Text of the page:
Snow in March – and the aftermath

Tuesday update at first light – Snow accumulation is not significant, and while this will provide insulation for low growing plants and tender growth of perennials as nights become colder over the next few days, little or no action is required to protect garden plants from the weight of the wet snow. Minimal accumulation of snow is found on tightly branched evergreens, and even long stemmed nandinas and Sky Pencil hollies require no action this morning.Cold on recent nights has already damaged flowers of magnolias and camellias (below). With temperatures possibly dropping into the mid teens in the next few days, the concern is that other flowers and emerging new growth will be injured. Recent nighttime lows have dropped to sixteen degrees in this garden, so I don’t anticipate more damage than has already been done. Daffodils and hyacinths should not have a problem, but it is likely that flowers of cherries and fruit trees will be damaged. While blankets or tarps might provide slight protection to smaller plants (possibly hydrangeas, if emerging leaves have not been damaged already), there is no practical protection for large shrubs and trees. (

Note – The following post is copied with minor revisions from March 2013 and January 2016. Both occasions followed significant snow storms of a foot or more, but many of the same principles apply to Monday night and Tuesday’s storm that is expected to drop up to a foot of wet snow.

Let’s start with, yes, many of us agreed that it was inevitable we’d get some nasty weather in March as retribution for our mild winter. Probably, Mother Nature doesn’t work that way, but in any case, here it is, and at this point it matters not that this is not too far out of the ordinary.

A critical difference with this year’s forecast is that recent weeks of warmth have spurred growth on many plants, and temperatures this week are projected to drop below twenty degrees. Snow is an excellent insulator, so it will provide welcome protection to emerging foliage of ground cover plants, as well as daylilies, hostas, and other perennials that might be damaged by this week’s freeze.

For most evergreens, from tall nandinas to lower growing boxwoods, the best practice is to gently shake loose snow so that branches are not bent. It is likely that a significant snow will not melt for several days in the cold that is forecast for this week, and branches that remain bent for more than a day or two might not return to their original position.

Multi stem evergreens such as Emerald Green arborvitae and Sky Pencil holly are most vulnerable to snow damage, so it is important to remove snow as quickly as possible. Or, prevent damage by tying twine or string around all stems to prevent them from being pulled apart.

The emphasis of this article is to exercise caution when removing snow rather than bashing and breaking branches. Even wet snow can be shaken loose with a gentle nudge from a broom or leaf rake. The less violent the action, the less damage will be done.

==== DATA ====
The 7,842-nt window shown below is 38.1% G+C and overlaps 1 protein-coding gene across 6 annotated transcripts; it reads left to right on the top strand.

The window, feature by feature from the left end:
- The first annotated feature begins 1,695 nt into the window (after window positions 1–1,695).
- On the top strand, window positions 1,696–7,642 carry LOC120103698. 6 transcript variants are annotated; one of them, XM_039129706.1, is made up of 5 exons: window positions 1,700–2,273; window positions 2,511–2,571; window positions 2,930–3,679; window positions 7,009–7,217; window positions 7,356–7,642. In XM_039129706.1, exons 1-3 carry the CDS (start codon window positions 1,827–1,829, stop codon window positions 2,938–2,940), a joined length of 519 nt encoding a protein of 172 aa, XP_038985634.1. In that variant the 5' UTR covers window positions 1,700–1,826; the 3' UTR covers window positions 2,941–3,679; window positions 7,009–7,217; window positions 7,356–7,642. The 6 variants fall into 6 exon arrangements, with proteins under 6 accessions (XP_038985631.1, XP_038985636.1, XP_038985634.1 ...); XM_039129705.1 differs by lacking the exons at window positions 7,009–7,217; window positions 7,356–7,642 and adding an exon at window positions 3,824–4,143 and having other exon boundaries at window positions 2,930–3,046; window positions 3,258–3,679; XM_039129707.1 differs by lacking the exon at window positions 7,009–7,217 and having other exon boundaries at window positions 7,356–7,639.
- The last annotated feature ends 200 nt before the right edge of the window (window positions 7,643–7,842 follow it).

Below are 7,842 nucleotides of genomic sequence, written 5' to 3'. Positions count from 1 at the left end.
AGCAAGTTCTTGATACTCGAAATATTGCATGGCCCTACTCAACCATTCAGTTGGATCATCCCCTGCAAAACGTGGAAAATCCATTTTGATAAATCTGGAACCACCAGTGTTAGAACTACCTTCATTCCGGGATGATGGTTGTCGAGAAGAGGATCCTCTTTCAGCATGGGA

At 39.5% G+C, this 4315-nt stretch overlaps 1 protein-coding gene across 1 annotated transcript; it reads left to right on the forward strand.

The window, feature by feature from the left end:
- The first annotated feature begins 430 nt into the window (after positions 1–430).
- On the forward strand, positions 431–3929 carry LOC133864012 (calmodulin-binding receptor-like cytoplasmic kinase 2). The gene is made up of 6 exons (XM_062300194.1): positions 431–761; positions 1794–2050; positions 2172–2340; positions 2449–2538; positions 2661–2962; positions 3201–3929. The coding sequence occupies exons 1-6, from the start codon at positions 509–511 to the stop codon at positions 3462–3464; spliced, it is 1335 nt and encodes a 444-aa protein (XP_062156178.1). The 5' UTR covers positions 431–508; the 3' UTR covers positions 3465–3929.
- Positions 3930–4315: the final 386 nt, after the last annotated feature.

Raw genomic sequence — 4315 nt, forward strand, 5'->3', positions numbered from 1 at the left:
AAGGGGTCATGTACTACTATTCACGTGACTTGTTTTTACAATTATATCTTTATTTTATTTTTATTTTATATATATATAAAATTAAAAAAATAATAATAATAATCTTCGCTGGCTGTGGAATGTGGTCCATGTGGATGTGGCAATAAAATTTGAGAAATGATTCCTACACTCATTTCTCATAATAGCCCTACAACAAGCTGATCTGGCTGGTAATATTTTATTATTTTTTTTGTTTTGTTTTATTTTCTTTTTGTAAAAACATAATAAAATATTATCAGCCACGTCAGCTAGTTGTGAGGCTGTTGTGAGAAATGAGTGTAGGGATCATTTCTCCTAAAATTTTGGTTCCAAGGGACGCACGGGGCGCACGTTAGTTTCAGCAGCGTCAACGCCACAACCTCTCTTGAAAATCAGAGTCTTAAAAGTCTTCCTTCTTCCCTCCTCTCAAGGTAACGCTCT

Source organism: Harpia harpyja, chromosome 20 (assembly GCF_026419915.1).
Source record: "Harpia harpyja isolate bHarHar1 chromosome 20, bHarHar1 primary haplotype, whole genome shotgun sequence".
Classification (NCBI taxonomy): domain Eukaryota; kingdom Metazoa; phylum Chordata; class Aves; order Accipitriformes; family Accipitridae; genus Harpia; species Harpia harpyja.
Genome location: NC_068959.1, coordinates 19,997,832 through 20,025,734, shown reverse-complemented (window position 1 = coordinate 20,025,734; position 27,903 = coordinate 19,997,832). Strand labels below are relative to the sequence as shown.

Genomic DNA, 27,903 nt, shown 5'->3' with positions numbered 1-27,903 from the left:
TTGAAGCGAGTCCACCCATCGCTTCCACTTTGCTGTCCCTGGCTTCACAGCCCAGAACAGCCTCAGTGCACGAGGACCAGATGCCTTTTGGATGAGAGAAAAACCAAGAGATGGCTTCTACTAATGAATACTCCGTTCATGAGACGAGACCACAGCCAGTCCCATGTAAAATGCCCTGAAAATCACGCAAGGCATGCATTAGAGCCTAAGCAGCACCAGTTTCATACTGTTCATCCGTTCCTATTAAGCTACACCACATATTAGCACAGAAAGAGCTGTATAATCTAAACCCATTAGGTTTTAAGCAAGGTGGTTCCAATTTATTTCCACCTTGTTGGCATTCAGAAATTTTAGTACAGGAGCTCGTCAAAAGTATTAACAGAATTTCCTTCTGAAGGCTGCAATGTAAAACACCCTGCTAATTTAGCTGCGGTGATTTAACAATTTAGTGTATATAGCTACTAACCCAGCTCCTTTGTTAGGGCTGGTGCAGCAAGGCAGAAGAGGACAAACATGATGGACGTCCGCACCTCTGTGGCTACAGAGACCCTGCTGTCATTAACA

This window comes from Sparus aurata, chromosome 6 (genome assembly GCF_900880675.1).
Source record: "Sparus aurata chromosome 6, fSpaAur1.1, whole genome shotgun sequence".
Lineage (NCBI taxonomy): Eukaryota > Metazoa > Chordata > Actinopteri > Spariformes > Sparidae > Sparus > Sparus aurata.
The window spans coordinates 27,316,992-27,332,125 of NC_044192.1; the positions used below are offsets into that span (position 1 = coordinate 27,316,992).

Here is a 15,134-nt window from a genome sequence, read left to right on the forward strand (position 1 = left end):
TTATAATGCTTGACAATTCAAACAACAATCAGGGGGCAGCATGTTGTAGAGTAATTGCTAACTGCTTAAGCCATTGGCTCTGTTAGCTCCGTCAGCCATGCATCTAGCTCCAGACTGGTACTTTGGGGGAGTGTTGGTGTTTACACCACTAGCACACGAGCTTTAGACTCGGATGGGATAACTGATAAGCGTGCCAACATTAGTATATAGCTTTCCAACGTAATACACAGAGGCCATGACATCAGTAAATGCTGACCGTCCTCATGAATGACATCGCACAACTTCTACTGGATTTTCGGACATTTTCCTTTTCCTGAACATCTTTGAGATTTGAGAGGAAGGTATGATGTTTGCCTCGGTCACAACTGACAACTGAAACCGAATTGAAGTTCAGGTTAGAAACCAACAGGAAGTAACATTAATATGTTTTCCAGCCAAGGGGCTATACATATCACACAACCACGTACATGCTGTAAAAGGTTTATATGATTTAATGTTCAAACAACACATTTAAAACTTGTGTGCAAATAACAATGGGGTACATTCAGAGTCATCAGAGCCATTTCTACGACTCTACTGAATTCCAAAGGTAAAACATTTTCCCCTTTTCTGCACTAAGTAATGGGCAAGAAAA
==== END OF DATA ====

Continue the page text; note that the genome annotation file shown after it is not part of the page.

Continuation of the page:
As always, we will be available for specific questions through this blog throughout the storm.

From March 2013 – Long before daylight this morning several inches of snow had fallen, and the worst of the storm is still to come. When I first went outside in the dark I was alerted to the problems ahead. Limbs of the wide spreading ‘Seriyu’ Japanese maple planted just off the corner of the garage were weighed down by snow accumulating in the dense branches to block half of the opening of the garage. As I looked across the garden the reflected light off the blanket of snow showed trouble in every direction.

Boxwoods and nandinas have been flattened by the heavy, wet snow, and crapemyrtle trunks fifteen feet tall are arched to nearly touch the ground. Unfortunately, I’ve seen this before. Now, with only four or five inches of snow there are problems. What will happen with another six, or eight, or ten inches still to come?

With colder temperatures and light, fluffy snow there is usually nothing to worry about. The wind blows, and the snow slowly drifts to the ground. But, wet snows accumulate quickly in evergreens and densely branched plants. Once the branches are bent the real danger is that they will break, and in winter storms several years ago my garden suffered substantially due to too little action, too late. Also, branches of trees and shrubs that remain bent will often lose their rigidity if allowed to remain too long, so that when the snow is gone the branches do not spring back. Many times these will require severe pruning or other actions to repair the damage.

Here’s how I plan to spend my day (after finishing this brief update).

Before the heavier snow causes more damage I’ll go outside, armed with a leaf rake. The process is not complicated from here. A gentle nudge with the rake is all that’s needed to dislodge most of the accumulated snow. Greater force can cause more damage, and most often it isn’t necessary. If winds pick up later in the day that might help to clear additional snow, but if the heavy snow that weighs the branches is allowed to remain the breezes could cause greater injury.

I’ll work on deciduous trees like the Japanese maples and crapemyrtles first, since these are most easily damaged. Japanese maples, in particular, are soft wooded with branching that is readily damaged by snow. Weeping varieties of Japanese maples are most vulnerable with a thick canopy of branches that collect the heavy snow. Extra care should be used in clearing the snow from these maples to avoid injury.